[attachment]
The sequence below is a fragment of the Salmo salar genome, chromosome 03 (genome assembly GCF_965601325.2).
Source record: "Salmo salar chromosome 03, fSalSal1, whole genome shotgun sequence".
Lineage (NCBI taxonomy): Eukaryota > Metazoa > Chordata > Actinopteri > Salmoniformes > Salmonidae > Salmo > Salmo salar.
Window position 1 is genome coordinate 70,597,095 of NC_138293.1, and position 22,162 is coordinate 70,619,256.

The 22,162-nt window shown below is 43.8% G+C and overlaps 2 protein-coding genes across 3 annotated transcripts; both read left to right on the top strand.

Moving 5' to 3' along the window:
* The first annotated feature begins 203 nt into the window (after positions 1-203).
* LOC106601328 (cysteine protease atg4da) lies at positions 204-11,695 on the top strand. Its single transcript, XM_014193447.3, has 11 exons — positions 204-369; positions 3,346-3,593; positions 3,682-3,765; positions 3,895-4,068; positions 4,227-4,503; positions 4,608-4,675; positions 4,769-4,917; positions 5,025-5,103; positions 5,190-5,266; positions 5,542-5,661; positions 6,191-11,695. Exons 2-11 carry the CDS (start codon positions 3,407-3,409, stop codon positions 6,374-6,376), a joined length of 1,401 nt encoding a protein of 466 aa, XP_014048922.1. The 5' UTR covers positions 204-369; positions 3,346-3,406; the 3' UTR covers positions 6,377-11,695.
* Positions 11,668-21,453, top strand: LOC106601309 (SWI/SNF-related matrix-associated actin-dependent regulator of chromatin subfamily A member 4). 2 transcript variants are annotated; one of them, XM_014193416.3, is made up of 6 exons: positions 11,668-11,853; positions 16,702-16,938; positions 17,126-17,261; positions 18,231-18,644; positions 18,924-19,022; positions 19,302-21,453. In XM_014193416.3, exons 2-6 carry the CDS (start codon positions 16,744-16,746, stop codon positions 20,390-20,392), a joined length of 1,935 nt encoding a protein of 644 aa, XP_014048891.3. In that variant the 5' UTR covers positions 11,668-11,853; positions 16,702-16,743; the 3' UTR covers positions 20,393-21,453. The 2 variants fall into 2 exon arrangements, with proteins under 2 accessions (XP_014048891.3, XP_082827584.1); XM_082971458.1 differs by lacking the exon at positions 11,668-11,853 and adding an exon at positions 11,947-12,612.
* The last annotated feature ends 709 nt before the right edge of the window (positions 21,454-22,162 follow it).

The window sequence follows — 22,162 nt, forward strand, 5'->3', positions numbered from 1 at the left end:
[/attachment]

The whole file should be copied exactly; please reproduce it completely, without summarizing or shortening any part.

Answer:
The sequence below is a fragment of the Salmo salar genome, chromosome 03 (genome assembly GCF_965601325.2).
Source record: "Salmo salar chromosome 03, fSalSal1, whole genome shotgun sequence".
Lineage (NCBI taxonomy): Eukaryota > Metazoa > Chordata > Actinopteri > Salmoniformes > Salmonidae > Salmo > Salmo salar.
Window position 1 is genome coordinate 70,597,095 of NC_138293.1, and position 22,162 is coordinate 70,619,256.

The 22,162-nt window shown below is 43.8% G+C and overlaps 2 protein-coding genes across 3 annotated transcripts; both read left to right on the top strand.

Moving 5' to 3' along the window:
* The first annotated feature begins 203 nt into the window (after positions 1-203).
* LOC106601328 (cysteine protease atg4da) lies at positions 204-11,695 on the top strand. Its single transcript, XM_014193447.3, has 11 exons — positions 204-369; positions 3,346-3,593; positions 3,682-3,765; positions 3,895-4,068; positions 4,227-4,503; positions 4,608-4,675; positions 4,769-4,917; positions 5,025-5,103; positions 5,190-5,266; positions 5,542-5,661; positions 6,191-11,695. Exons 2-11 carry the CDS (start codon positions 3,407-3,409, stop codon positions 6,374-6,376), a joined length of 1,401 nt encoding a protein of 466 aa, XP_014048922.1. The 5' UTR covers positions 204-369; positions 3,346-3,406; the 3' UTR covers positions 6,377-11,695.
* Positions 11,668-21,453, top strand: LOC106601309 (SWI/SNF-related matrix-associated actin-dependent regulator of chromatin subfamily A member 4). 2 transcript variants are annotated; one of them, XM_014193416.3, is made up of 6 exons: positions 11,668-11,853; positions 16,702-16,938; positions 17,126-17,261; positions 18,231-18,644; positions 18,924-19,022; positions 19,302-21,453. In XM_014193416.3, exons 2-6 carry the CDS (start codon positions 16,744-16,746, stop codon positions 20,390-20,392), a joined length of 1,935 nt encoding a protein of 644 aa, XP_014048891.3. In that variant the 5' UTR covers positions 11,668-11,853; positions 16,702-16,743; the 3' UTR covers positions 20,393-21,453. The 2 variants fall into 2 exon arrangements, with proteins under 2 accessions (XP_014048891.3, XP_082827584.1); XM_082971458.1 differs by lacking the exon at positions 11,668-11,853 and adding an exon at positions 11,947-12,612.
* The last annotated feature ends 709 nt before the right edge of the window (positions 21,454-22,162 follow it).

The window sequence follows — 22,162 nt, forward strand, 5'->3', positions numbered from 1 at the left end: